Sometimes, our churches can be just like this as well. I realize that I cannot speak for every church, but I do remember one church I attended. It was a small church that wanted to think of itself as a large church, and would enroll in every ‘church growth’ program fad that came around. The pastor once confided in me that he was beginning to feel like a failure because he wasn’t seeing the massive growth that these programs were promising, despite the several years of work that he had put into it. Being a pastor myself now, I can understand this need to feel important and successful, and in the church world, success often means that the church congregation is growing noticeably in numbers and the pastor’s name is becoming well-known as a local (or in some cases national, or even international) celebrity. But one needs to ask: where is Jesus in this quest to appear ‘successful’ (which, ironically, is a prerequisite in many pastor job ads online)? As much as I would like to say that Jesus is behind much of our celebrity worship as a culture, even in the church culture, I can’t really honestly say that. If anything, it is yet one more sign that Jesus (whose teaching often offended the crowds) has been forgotten for the sake of growing a ‘successful’ church.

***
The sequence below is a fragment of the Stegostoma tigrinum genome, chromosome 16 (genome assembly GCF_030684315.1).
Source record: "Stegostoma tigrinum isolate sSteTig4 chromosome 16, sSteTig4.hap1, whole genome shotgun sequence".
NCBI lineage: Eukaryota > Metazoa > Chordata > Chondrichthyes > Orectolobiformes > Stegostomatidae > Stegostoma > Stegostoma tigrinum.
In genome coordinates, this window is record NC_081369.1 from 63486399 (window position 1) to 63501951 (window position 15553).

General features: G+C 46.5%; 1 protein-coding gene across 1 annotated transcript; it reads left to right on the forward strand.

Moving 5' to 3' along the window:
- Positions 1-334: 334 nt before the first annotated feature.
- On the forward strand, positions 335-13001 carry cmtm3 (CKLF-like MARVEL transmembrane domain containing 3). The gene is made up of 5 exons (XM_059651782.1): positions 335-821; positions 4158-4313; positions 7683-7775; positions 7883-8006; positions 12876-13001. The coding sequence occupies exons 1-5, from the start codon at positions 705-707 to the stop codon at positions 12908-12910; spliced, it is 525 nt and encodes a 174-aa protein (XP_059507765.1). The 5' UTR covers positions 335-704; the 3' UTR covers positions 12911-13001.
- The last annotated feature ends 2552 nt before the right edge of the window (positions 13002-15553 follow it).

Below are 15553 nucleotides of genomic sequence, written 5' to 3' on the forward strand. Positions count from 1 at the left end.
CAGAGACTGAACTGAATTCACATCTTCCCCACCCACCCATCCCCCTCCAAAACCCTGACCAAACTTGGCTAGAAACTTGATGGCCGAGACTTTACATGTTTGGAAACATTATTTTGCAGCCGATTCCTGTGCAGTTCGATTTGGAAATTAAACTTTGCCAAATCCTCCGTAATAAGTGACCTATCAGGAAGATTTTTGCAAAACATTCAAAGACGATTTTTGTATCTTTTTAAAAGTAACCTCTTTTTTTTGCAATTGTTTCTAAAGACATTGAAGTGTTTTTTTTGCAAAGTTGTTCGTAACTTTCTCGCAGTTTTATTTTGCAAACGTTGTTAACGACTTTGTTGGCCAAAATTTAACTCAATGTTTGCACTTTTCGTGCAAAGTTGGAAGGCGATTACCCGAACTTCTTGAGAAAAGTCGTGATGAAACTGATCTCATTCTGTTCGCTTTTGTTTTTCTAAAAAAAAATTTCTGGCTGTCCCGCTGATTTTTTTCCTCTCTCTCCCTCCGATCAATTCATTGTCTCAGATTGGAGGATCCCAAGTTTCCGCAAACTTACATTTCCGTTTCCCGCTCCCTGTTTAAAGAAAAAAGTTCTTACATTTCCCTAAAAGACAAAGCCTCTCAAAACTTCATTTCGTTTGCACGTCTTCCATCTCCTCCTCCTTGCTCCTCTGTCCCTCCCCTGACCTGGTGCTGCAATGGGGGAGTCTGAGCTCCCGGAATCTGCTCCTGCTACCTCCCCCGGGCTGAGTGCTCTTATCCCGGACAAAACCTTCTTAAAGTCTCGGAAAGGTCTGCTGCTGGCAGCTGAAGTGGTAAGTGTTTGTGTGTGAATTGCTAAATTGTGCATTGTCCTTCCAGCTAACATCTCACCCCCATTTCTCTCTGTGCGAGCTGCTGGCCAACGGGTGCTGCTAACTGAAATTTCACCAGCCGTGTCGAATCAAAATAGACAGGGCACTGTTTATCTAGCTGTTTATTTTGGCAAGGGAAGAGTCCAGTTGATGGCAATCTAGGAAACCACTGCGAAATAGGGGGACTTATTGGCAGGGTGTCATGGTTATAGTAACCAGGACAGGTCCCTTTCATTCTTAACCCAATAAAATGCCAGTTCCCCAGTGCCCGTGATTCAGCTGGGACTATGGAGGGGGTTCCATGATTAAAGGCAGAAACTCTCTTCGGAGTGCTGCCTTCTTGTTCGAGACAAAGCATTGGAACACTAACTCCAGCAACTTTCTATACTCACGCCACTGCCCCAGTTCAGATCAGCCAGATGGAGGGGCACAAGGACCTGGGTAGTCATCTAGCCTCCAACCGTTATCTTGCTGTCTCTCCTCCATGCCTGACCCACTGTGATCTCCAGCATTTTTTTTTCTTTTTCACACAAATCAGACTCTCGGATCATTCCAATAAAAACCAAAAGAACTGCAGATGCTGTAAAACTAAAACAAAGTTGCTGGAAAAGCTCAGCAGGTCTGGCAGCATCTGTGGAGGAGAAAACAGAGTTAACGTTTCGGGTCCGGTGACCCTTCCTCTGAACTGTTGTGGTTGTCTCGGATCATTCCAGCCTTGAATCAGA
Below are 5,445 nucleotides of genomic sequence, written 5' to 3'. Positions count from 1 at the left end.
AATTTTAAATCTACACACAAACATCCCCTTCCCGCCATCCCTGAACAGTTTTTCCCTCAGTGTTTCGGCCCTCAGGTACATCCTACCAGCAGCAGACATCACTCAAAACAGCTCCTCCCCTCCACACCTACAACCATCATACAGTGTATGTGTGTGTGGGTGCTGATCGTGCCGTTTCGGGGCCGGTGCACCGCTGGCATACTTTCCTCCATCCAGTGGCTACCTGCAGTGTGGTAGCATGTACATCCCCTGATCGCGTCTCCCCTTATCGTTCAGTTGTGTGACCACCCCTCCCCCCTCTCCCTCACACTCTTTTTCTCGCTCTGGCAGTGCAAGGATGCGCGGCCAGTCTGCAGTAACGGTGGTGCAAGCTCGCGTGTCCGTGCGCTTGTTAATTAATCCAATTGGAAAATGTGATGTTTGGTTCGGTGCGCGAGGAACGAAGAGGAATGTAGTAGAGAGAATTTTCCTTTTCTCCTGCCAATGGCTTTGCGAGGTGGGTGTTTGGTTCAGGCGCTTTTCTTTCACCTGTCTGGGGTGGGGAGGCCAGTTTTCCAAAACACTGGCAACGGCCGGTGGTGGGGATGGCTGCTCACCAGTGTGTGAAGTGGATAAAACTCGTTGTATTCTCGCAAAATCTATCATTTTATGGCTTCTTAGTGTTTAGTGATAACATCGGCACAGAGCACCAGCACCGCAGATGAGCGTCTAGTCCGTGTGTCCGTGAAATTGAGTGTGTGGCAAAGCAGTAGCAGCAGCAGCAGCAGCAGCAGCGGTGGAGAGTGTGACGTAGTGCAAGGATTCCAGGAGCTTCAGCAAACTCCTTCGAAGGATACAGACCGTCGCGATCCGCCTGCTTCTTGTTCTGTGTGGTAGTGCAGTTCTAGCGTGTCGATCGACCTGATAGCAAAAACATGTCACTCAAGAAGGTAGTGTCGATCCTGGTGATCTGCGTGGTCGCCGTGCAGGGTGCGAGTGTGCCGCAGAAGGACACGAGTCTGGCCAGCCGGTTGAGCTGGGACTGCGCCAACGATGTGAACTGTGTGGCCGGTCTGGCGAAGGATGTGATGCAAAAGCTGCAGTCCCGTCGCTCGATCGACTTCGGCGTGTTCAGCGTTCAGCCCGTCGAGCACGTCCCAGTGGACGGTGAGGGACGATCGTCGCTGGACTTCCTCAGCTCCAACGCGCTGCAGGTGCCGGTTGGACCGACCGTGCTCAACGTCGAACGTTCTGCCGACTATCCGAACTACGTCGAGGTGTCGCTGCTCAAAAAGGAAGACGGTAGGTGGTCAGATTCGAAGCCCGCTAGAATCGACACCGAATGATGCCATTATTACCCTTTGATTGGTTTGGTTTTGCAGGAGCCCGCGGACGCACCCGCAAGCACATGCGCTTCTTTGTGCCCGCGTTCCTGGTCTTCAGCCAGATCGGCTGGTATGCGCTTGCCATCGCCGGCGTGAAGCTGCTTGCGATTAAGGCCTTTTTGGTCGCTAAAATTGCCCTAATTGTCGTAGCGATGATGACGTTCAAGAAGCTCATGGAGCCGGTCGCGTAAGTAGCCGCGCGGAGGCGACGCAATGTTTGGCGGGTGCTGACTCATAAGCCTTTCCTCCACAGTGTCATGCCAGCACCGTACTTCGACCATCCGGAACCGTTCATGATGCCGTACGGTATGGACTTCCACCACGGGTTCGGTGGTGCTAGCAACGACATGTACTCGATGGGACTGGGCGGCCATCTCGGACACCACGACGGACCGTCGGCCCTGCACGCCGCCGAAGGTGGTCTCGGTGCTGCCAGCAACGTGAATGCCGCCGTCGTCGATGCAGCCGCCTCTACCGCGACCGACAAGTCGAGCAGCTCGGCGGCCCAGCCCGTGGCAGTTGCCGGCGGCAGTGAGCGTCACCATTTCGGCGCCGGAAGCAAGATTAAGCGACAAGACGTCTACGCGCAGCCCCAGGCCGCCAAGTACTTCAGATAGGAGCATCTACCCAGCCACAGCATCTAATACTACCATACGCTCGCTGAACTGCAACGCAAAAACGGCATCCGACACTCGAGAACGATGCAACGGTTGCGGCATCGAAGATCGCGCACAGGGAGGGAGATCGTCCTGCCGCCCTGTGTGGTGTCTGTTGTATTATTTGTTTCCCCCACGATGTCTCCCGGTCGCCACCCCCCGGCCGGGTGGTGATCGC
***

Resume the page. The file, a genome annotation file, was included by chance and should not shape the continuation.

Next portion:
And yet, even with all of this, just as we see that Jesus has not turned his back on the church in Laodicea, there is hope that he also has not turned his back on us. Instead, his actions in this image show that he wants to have a close relationship with them (and us). After all, eating together in many cultures is a picture speaking of a close relationship, which means that there is hope. I mean, if Jesus is giving this call to a church situation like that found in Laodicea, despite its sorry spiritual state, because of his love for them, and if Jesus loves each of the churches that received letters in Revelation, despite their issues and struggles, don’t you think he would also love the church of today as well? By writing this letter, it shows us that there is hope for even the church of Laodicea to recover, if they heed his call. Through these letters, even in this last one, Jesus loves his people too much to keep things as just ‘business as always’, and we need to remember that.